A bright future for Ineos appears to be back on track, just one year after the firm threatened to close its Grangemouth plant for good.
The company’s survival plan, put into action at this time last year, is on course and construction has begun on an ambitious £400 million project to import and store US shale gas on site.
Ineos managing director John McNally said it was now moving into the premier league of petrochemical plants.
He added: “It is one of the most exciting moments in the site’s history. In 2016, we will be the first company in the UK to use US shale gas ethane and we will go from loss making to profit making overnight with all that means for jobs and investment in Scotland.”
However, the company does not deny that, since last year’s shutdown crisis, scores of workers have been leaving the site to work elsewhere.
This has concerned Falkirk East MP Michael Connarty, who said reduced staffing numbers could lead to more incidents like the butane gas leak last month.
Mr Connarty said: “The workforce has gone down from 1400 to 800; that is 600 quality staff members who have left.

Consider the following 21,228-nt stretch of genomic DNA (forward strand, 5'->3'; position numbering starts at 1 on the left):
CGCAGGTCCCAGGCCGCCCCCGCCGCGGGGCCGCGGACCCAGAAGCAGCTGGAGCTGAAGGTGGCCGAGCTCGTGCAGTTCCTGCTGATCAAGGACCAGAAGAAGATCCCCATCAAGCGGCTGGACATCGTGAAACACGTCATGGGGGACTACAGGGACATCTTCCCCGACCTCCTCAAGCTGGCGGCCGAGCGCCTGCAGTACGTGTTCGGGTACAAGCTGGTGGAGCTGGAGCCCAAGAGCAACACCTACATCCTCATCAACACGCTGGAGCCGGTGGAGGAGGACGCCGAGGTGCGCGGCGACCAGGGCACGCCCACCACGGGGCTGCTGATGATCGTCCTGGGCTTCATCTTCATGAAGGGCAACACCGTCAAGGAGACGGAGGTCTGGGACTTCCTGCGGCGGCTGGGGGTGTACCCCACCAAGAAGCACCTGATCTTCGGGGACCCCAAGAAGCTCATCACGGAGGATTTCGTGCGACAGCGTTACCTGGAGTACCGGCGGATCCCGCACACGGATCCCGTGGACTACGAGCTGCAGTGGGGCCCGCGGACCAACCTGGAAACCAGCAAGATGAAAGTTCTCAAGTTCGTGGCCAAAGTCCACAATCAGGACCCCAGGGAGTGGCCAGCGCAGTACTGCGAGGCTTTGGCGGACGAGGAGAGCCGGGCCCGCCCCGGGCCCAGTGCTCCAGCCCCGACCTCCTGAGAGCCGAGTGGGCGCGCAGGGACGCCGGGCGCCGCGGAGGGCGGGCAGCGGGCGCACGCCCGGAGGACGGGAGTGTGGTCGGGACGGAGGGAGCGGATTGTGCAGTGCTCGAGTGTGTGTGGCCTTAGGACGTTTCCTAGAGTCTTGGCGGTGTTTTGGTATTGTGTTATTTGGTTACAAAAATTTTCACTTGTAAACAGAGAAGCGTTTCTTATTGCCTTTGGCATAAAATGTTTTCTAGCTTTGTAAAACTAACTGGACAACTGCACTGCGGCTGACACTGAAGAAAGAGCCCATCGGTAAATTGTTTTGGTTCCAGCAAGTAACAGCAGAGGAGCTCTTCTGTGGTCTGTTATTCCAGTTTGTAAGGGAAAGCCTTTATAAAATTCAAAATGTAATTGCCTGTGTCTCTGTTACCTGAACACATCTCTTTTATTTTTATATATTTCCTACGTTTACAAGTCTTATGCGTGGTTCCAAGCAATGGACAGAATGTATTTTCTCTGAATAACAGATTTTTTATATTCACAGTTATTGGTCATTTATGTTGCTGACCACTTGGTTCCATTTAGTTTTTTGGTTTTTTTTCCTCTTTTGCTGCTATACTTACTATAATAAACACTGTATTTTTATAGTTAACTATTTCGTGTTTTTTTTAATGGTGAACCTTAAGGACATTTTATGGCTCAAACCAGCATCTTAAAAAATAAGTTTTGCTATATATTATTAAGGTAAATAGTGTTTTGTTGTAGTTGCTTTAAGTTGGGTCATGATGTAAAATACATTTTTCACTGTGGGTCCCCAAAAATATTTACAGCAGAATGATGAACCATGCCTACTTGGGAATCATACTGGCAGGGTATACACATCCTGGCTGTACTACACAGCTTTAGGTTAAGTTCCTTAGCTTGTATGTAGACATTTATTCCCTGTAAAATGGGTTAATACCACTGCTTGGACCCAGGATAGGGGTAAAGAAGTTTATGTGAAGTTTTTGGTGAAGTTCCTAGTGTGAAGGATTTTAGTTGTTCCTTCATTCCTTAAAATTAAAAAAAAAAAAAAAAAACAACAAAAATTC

“Ineos shut down plants this year it was supposed to shut down in 2015 because it had a serious shortage of staff to operate them.
“When it said its saftey record had improved it was talking about lost time at work incidents; the reportable incidents have actually increased and health and safety has been alerted to that. I think there is a serious problem at the site.”
While union Unite welcomed the investment made in the plant and the apparent secure future, it too had fears over the staffing situation and safety issues.
An Ineos spokesman said: “Safety is very important to us. Across the whole site, the safety performance has vastly improved and has exceeded last year’s performance. Recorded injuries are down two thirds on what they were this time last year.”
Standard shutdowns of plants for maintenance can be some of the most dangerous times but the company said it had coped well.
“This year we have undertaken three major maintenance works, one in the refinery and two in the chemical works and have seen a vast number of additional workers on site.”
While staffing is something the firm is looking at, the spokesman added: “We have got the members of staff we need to run the site and have no problems recruiting more. We are not understaffed.”